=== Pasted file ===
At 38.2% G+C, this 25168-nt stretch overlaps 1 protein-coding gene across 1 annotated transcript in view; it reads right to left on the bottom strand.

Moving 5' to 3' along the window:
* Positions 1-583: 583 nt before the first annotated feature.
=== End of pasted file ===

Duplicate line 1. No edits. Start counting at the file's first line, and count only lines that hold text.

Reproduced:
At 38.2% G+C, this 25168-nt stretch overlaps 1 protein-coding gene across 1 annotated transcript in view; it reads right to left on the bottom strand.